The History of OPA Tokens
OPA tokens were rationing tokens that were first issued on February 27, 1944, for rationing during WWII. In May of 1942, OPA stamps were used. However, on February 27, 1944, the OPA token made its debut. The OPA token would now represent 1 point and an OPA stamp would be worth 10 of these new OPA tokens.
OPA stands for Office of Price Administration. During WWII, OPA had another acronym. Office of Over Priced Administrators!
The Office of Price Administration used OPA stamps, coins, and chits for rationing. Items that were rationed include canned goods, meats, sugar, coffee, tires, gas and more. OPA tokens were used for rationing during World War II. OPA tokens were used by retailers to give change back for food bought with ration stamps.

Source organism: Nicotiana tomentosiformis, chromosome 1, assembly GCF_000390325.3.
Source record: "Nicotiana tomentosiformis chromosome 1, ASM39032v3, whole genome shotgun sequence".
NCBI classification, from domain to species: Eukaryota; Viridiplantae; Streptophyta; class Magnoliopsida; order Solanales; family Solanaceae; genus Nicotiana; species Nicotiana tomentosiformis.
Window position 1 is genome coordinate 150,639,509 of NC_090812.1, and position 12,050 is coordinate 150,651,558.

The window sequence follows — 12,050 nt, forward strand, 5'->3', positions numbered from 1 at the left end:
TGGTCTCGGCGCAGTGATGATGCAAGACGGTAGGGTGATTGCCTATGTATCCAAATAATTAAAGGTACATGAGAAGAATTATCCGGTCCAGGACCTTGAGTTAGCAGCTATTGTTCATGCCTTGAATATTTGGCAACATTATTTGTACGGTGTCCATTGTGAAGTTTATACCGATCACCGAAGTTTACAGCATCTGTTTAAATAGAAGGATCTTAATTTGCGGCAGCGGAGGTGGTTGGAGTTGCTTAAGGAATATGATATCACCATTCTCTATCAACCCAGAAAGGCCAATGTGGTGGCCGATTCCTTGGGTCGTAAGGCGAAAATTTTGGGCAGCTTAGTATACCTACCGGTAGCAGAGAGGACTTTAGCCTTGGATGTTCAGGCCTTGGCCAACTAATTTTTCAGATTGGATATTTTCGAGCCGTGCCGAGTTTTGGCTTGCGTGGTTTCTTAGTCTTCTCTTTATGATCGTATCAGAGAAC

OPA tokens are either red or blue in color. Red OPA’s are a lot more common than blue ones. Blue tokens were used for processed foods and the red tokens were used for meats and fats. There are 30 different known red tokens and 24 known blue ones. Blue ones read: OPA Blue Point 1 (with two different letters) and the red ones read: OPA Red Point (with two different letters).
No one has found a true reason for the letters on the OPA’s. Theories include, they are random, demographics and prevention of counter fitting. They are all vulcanized fiber (celluloid) and 16mm in size.
Both the red and blue OPA’s have certain ones that are more valuable than the rest. Error OPA’s are worth a little more. The hardest letter combinations to locate are MV, WC, WH, and MM. I have seen the MV sell for as little as $125.00 on eBay and as much as $260.00 on eBay. They are the most expensive of the group so a complete collection would cost considerably less than most other Exonumia collections.
OPAs were last used in 1945. Red OPAs may have stopped being used in December of 1944. Considering that a minimum of 900,000,000 blue and 1 billion red were made, they are a lot rarer than you would think.